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January 09, 1976 - Image 8

Resource type:
Text
Publication:
The Detroit Jewish News, 1976-01-09

Disclaimer: Computer generated plain text may have errors. Read more about this.

Tauc-Asilovionc

THE DETROIT JEWISH NEWS

8 January 9, 1976

Almogi Beats Dulzin in WZO Election

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(Continued from Page 1)

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held at the session of the
General Council "closest"
to the date on which the
position became vacant.
That date was last Au-
gust when WZO Chair-
man.Pinhas Sapir died
suddenly.
Almogi, a 65-year-old
veteran Laborite who re-
signed from the cabinet
in 1974 to become mayor
of Haifa, was strongly
backed 'by the Labor
Party who selected him
to. oppose Dulzin, a
leader of Likud. He was
elected by a combination
of Labor, Mapam, Inde-
pendent Liberal and
General Zionist votes.
The Mizrachi religious
faction split.
Prior to the voting,
Premier Yitzhak Rabin
engaged in intensive
personal lobbying for
Almogi. His efforts
were credited with
bringing some Mizrachi
votes and other waver-
ers into the Almogi col-
umn. Dulzin's support-
ers had hoped to corral
some Labor Party dissi-
dents or at least more
blank ballots but their
efforts failed.
The four-day meeting
focused on implementing
the decisions made at De-

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cember's international
conference on solidarity
with Zionism. Rabin,
Dulzin, and Jerusalem
Mayor Teddy Kollek ad-
dressed the opening ses-
sions, and the final ses-
sion was devoted to a
ceremonial celebration of
the 75th anniversary of
the Jewish National
Fund and was addressed
by Yaacov Tsur, chair-
man of the JNF Board.
Dulzin, in his speech,
demanded that every
family that calls itself
Zionist send at least one
member to Israel as a
settler and "he will bring
the others." Dulzin also
accused government eco-
nomic policies of discour-
aging aliya.
Dulzin took issue with
the Treasury for al-
legedly failing to under-
stand the interrelation
between aliya and Is-
rael's economic situation
and failure to consult
with the Zionist.move-
ment on the possible ef-

fects of economic issues
on immigration.
"Economic slowdown
and unemployment will
cause not only a drop in
aliya but also yer-
ida (emigration)," he
warned.
He said the entire ab-
sorption machinery
needed investigating and
proposed a united ab-
sorption authority incor-
porating the government,
the Jewish Agency and
voluntary organizations.
He said that aliya em-
issaries sent abroad
should no longer be se-
le'cted on a political basis
but open to general appli-
cants which would ena-
ble' every Jew to propose
himself as a candidate.
With respect to prepa-
rations for the next
World Zionist Congress
to be held in Jerusalem
at the -end of the year,
Dulzin said the affilia-
tion of international Jew-
ish organizations with
the WZO was a good

start but further changes
in the Zionist movement
were required.
"I call upon the polit-
ical parties to give up
willingly part of their
power to make the Zion-
ist movement not only a
movement of a million
registered members but
a movement of the ma-
jority of the Jewish peo-
ple," he said.
Rabin denied that the
government's budget
prevented aliya. "There
will not be a happier man
than Finance Minister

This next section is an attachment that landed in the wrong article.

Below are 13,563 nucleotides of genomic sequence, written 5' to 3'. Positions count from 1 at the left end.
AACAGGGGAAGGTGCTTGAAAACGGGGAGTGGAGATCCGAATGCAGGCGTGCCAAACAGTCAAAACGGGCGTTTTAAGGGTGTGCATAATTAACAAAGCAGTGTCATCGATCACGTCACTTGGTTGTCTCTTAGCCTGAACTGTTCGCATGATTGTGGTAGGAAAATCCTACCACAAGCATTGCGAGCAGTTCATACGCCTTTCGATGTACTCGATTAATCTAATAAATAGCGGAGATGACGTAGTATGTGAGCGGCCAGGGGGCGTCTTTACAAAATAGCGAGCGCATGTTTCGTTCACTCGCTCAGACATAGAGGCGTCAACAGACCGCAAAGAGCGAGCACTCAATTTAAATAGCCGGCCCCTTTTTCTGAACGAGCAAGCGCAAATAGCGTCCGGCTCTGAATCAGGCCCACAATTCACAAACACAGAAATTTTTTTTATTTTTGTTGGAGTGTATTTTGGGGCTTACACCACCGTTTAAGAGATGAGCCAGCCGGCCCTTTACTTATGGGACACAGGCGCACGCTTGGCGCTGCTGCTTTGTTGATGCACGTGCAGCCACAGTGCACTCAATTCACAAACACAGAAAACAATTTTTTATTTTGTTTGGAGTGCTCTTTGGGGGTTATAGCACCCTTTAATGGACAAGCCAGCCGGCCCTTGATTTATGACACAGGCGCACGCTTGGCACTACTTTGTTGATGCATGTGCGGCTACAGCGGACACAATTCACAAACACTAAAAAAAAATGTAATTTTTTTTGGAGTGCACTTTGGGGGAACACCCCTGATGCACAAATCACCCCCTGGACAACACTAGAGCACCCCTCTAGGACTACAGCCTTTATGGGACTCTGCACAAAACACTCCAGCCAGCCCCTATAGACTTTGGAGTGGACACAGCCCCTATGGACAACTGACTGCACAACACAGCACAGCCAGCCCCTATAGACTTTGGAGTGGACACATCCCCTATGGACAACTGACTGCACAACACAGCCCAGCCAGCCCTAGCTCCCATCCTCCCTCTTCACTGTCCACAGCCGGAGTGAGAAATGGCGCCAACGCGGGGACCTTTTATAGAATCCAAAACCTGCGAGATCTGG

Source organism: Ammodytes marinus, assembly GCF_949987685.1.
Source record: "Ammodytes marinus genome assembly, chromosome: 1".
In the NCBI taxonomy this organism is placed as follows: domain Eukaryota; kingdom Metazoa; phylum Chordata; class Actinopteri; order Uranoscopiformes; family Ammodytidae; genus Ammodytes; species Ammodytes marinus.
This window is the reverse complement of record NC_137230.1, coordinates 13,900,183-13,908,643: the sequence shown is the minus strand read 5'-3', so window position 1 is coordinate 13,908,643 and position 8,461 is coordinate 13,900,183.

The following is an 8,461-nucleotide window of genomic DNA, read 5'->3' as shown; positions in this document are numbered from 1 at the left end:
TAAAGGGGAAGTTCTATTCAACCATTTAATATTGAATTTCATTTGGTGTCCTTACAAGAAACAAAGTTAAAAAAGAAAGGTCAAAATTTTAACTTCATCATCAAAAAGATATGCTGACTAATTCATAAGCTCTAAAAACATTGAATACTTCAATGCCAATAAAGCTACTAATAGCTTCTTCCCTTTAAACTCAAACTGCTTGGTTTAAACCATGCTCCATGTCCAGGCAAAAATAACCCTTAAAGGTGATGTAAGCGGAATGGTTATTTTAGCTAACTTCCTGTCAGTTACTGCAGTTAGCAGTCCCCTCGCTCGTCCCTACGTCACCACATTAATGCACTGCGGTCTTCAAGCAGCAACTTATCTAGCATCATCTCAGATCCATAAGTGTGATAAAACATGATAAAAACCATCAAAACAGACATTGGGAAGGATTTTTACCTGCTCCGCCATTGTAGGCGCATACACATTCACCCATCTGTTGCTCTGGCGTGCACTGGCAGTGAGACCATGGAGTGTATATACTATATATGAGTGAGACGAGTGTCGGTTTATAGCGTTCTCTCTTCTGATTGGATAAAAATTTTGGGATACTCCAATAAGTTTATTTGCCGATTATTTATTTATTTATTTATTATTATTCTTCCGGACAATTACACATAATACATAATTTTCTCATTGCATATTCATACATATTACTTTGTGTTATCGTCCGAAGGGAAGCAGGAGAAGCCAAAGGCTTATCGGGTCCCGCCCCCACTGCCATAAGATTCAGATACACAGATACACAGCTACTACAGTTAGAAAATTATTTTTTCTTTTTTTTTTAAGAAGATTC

Yehoshua Rabinowitz to
present an additional -
budget for aliya — if
immigrants come," Ra-
bin declared.

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Former Detroiter Is Head
of Special School in Haifa

HAIFA — The Golomb
School for the Minimally
Brain Damaged is located in
one of Haifa's half-residen-
tial, half-business - districts,
not too far from the port.
The grounds are inade-
quate, the building nothing
more than an old Arab
home converted into a series
of makeshift classrooms,
and the modern educational
equipment all but non-exis-
tent.
However,, all 23 students
appear unaware of their
misfortune and wander
happily about in a seem-
ingly haphazard fashion
which is, in reality, part of a
highly structured and crea-
tive learning problem. -
The school's principal,
Irwin Bloom, a 40-year-old
Detroit-born Los Angeles-
educated administrator,
has become something of a
legend.
Bloom first came to Israel
as a volunteer during the
Six-Day War. Given charge
of all volunteers in the
Southern Sinai, he was told
to move out all the equip-
ment the Egyptians had left
behind. Things went well
until six months later when
he woke up in Jerusalem's
Hadassah Hospital with
paratyphoid fever.
Bloom returned to Israel
in 1969 armed with a mas-
ters in education, a masters
of psychology and six differ-
ent credentials certifying
him to teach everything
from regular school and
Jewish history to children
who were partially sighted,
emotionally disturbed, af-
fected by cerebral palsy, or
neurologically handicapped.
In 1971 Bloom became
the principal of Golomb
School. The school began
in a Haifa apartment by
two teachers who agreed
to work with a group of
private students.
Bloom began to train the
teachers to deal with learing
disabilities. He made class-

"All That The Name Implies"

rooms where there were
none, personally painting
walls and gathering equip-
ment. He brought in volun-
teers to lower the teacher-
pupil ratio, an unheard of
thing, which caused "a large
ruckus" but which later
proved to be one of his most
successful projects.
Today there are 22 adults
working with 23 kids,
among -them -a series of
Musicians and artists who
donate several hours a week
to the school.

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IONISM?
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and other thinkers
actually wrote
about Zionism
and Palestine in

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A Basic Reader

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copies of ZIONISM: A Basic
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